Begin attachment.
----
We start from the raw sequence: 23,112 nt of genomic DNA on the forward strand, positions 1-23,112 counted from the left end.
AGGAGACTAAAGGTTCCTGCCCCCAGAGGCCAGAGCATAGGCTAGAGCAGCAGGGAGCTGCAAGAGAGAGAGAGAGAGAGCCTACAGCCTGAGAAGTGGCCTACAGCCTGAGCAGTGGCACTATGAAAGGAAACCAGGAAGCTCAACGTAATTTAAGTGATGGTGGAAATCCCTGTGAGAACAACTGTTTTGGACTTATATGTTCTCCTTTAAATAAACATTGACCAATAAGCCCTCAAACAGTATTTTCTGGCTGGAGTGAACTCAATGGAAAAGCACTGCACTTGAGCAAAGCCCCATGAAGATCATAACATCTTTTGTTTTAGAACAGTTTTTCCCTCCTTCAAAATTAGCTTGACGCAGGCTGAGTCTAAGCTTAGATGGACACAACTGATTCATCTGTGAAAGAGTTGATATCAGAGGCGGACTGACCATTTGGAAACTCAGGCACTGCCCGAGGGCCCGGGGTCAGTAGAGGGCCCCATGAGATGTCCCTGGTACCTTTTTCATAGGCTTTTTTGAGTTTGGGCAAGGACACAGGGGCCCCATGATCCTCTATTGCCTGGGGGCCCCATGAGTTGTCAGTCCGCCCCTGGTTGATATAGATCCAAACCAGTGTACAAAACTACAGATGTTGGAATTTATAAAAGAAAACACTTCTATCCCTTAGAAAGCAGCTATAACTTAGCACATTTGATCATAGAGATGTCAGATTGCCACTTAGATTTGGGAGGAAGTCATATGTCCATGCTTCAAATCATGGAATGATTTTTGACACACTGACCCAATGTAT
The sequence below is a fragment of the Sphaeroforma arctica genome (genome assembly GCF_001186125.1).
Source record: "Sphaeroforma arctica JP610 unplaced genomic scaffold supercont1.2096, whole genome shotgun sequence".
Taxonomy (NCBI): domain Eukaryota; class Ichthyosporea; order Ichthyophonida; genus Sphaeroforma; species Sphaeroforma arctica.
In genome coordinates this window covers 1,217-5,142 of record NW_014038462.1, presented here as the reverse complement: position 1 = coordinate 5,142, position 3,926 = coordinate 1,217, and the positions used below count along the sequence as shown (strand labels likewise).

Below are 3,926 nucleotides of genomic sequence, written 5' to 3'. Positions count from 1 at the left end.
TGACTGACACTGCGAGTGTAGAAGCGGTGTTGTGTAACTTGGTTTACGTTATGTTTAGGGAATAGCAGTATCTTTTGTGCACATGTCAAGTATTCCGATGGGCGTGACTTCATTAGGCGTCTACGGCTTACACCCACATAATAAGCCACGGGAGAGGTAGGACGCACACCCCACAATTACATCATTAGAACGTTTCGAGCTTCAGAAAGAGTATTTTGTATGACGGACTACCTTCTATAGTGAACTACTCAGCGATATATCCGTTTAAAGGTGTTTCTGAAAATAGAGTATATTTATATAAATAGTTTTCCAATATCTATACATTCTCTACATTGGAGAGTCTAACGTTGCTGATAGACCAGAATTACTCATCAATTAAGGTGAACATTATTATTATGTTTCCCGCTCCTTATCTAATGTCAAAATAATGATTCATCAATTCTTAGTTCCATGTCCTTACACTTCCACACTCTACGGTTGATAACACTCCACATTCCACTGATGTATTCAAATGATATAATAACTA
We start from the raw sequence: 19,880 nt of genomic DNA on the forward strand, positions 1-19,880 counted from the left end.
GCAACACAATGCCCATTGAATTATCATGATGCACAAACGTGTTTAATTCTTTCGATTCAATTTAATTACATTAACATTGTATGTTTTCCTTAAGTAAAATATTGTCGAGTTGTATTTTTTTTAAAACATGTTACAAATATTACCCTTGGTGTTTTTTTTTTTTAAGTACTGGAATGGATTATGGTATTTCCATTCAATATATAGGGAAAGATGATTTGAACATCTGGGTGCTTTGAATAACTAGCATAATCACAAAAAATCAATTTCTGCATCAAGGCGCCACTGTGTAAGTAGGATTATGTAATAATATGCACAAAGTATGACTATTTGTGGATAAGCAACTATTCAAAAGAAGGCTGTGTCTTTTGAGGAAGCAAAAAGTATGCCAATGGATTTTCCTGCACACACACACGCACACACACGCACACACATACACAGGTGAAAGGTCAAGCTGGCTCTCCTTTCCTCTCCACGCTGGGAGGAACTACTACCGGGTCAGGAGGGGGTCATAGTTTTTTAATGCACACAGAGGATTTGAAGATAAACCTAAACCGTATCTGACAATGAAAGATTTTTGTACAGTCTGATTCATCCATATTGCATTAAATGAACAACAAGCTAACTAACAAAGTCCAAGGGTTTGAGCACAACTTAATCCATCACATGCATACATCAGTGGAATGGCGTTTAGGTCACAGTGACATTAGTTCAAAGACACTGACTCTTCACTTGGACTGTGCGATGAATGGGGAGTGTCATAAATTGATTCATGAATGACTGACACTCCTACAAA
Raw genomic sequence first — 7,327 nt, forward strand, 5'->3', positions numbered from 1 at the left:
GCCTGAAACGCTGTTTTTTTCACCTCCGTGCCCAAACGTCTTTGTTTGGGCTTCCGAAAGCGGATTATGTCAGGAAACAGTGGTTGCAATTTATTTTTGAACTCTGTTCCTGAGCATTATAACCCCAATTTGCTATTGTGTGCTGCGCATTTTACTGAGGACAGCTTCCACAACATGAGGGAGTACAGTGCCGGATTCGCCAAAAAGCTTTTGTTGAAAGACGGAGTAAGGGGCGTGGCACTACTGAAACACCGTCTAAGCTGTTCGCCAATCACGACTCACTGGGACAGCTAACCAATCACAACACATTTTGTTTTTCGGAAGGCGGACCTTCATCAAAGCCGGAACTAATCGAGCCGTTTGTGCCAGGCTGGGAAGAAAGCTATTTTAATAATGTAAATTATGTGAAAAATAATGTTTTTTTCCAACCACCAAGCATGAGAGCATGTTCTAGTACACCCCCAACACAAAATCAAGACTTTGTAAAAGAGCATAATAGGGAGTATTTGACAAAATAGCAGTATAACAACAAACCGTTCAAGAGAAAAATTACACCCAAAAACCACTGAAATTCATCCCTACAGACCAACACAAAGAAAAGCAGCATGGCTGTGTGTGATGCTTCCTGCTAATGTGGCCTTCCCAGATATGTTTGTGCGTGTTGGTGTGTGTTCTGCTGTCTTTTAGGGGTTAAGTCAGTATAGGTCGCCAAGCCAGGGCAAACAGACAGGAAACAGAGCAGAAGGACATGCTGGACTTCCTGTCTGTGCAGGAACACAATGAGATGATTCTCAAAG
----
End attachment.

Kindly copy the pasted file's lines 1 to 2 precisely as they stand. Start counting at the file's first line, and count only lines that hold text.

We start from the raw sequence: 23,112 nt of genomic DNA on the forward strand, positions 1-23,112 counted from the left end.
AGGAGACTAAAGGTTCCTGCCCCCAGAGGCCAGAGCATAGGCTAGAGCAGCAGGGAGCTGCAAGAGAGAGAGAGAGAGAGCCTACAGCCTGAGAAGTGGCCTACAGCCTGAGCAGTGGCACTATGAAAGGAAACCAGGAAGCTCAACGTAATTTAAGTGATGGTGGAAATCCCTGTGAGAACAACTGTTTTGGACTTATATGTTCTCCTTTAAATAAACATTGACCAATAAGCCCTCAAACAGTATTTTCTGGCTGGAGTGAACTCAATGGAAAAGCACTGCACTTGAGCAAAGCCCCATGAAGATCATAACATCTTTTGTTTTAGAACAGTTTTTCCCTCCTTCAAAATTAGCTTGACGCAGGCTGAGTCTAAGCTTAGATGGACACAACTGATTCATCTGTGAAAGAGTTGATATCAGAGGCGGACTGACCATTTGGAAACTCAGGCACTGCCCGAGGGCCCGGGGTCAGTAGAGGGCCCCATGAGATGTCCCTGGTACCTTTTTCATAGGCTTTTTTGAGTTTGGGCAAGGACACAGGGGCCCCATGATCCTCTATTGCCTGGGGGCCCCATGAGTTGTCAGTCCGCCCCTGGTTGATATAGATCCAAACCAGTGTACAAAACTACAGATGTTGGAATTTATAAAAGAAAACACTTCTATCCCTTAGAAAGCAGCTATAACTTAGCACATTTGATCATAGAGATGTCAGATTGCCACTTAGATTTGGGAGGAAGTCATATGTCCATGCTTCAAATCATGGAATGATTTTTGACACACTGACCCAATGTAT